Correlating websites hosted on the same Cloudflare account

Cloudflare has been an asset to cyber crime organizations due to their ability to hide IP addresses using their reverse proxy service, however it can also be an asset for researchers trying to investigate these organizations by correlating different websites hosted under their ownership

It is a known fact, that scammers and hackers are hiding their true identity and wrongdoing via available online services, which were once created to protect against cybercrime, like Cloudflare.

During the research of organizations operating in the fraud industry correlating websites that they spawn under various domains and company information can crucially help in mapping out their infrastructure and help in understanding the scale of the operation they’re involved in.

Most of these websites try to conceal their IPs by using Cloudflare`s reverse proxy service, in an attempt to hide the location, hosting provider, and other relevant information that would help in tracking them down.

Due to the way Cloudflare operates, when you make an account you’re assigned two random name servers from their pool example: jake.ns.cloudflare.com and buck.ns.cloudflare.com these name servers will stay the same for each website you add to your Cloudflare account, this provides help in correlating websites back to the same account and can provide aid when researching organizations that have multiple websites under their ownership.

One way to do so is using Rapid7’s Project Sonar dataset “This dataset contains the responses to DNS requests for all forward DNS names known by Rapid7’s Project Sonar. Until early November 2017, all of these were for the ‘ANY’ record with a fallback A and AAAA request if necessary. 

After that, the ANY study represents only the responses to ANY requests, and dedicated studies were created for the A, AAAA, CNAME, and TXT record lookups with appropriately named files. The file is a  GZIP compressed file containing the name, type, value, and timestamp of any returned records for a given name in JSON format.”

Daniel S., Head RedTeam at Artefaktum introduces a way smarter way to solve this issue by following bash script, which is simple yet effective at finding Cloudflare protected websites sharing the same name servers:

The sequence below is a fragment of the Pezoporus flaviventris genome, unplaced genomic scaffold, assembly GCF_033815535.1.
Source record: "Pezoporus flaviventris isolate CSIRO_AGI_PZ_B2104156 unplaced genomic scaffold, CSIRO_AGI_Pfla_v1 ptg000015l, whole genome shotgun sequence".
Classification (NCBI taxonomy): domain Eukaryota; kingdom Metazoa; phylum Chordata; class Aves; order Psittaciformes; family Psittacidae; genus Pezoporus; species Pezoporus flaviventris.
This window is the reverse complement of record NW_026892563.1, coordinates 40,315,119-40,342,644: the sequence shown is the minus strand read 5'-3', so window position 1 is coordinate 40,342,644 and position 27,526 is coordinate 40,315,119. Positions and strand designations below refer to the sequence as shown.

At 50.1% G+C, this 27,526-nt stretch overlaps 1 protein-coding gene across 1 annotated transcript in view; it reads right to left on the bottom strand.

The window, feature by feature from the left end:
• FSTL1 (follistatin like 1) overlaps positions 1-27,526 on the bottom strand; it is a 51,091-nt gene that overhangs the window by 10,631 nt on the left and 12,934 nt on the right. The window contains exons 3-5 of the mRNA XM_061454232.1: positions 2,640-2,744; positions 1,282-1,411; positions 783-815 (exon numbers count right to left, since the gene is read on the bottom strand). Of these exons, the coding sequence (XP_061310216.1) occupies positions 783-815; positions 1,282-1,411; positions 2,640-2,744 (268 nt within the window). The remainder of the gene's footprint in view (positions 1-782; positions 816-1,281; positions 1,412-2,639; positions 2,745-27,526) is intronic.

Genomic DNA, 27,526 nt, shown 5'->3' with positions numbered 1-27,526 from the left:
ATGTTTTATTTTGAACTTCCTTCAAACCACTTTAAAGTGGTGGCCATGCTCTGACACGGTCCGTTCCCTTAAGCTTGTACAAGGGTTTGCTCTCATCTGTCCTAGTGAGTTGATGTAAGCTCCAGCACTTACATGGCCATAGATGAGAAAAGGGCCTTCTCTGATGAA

#! /bin/bash
echo
echo "This script attempts to map out websites used under the same 
cloudflare account"
echo "By searching the DNS dataset provided by Project 
Sonar/opendata.rapid7"
echo "and then comparing the results of 2 searches for websites in 
common"
echo
echo
echo "Fetching newest fdns dataset version:"
echo
FILE=$(curl https://opendata.rapid7.com/sonar.fdns_v2/ | grep href | 
grep fdns_ns | grep -Po 'v2/\K.*?(?=")')

if ! command -v  pigz  &> /dev/null
then
         echo "pigz not found, please install it before running the 
script"
         exit
elif !  [ -f $FILE ]
then
         echo "You're missing Open Sonar fdns_ns database > $FILE"
         echo "Please download it here: 
https://opendata.rapid7.com/sonar.fdns_v2/"
         exit
else
         echo
fi

read -p "Enter the cloudflare nameserver 1 (example josh, anna, rodney): 
" NS1
read -p "Enter the cloudflare nameserver 2 (example steve, irvin, dave): 
" NS2

cat $FILE | pigz -dc | grep "$NS1.ns.cloudflare.com"  | cut -d\" -f8 | 
tee NS1
cat $FILE | pigz -dc | grep "$NS2.ns.cloudflare.com"  | cut -d\" -f8 | 
tee NS2
comm -12 <(sort NS1) <(sort NS2) | tee cloudflare-result
rm NS1
rm NS2

				
			

From there on results can be further investigated and relevant websites
added to the infrastucture map of the organization

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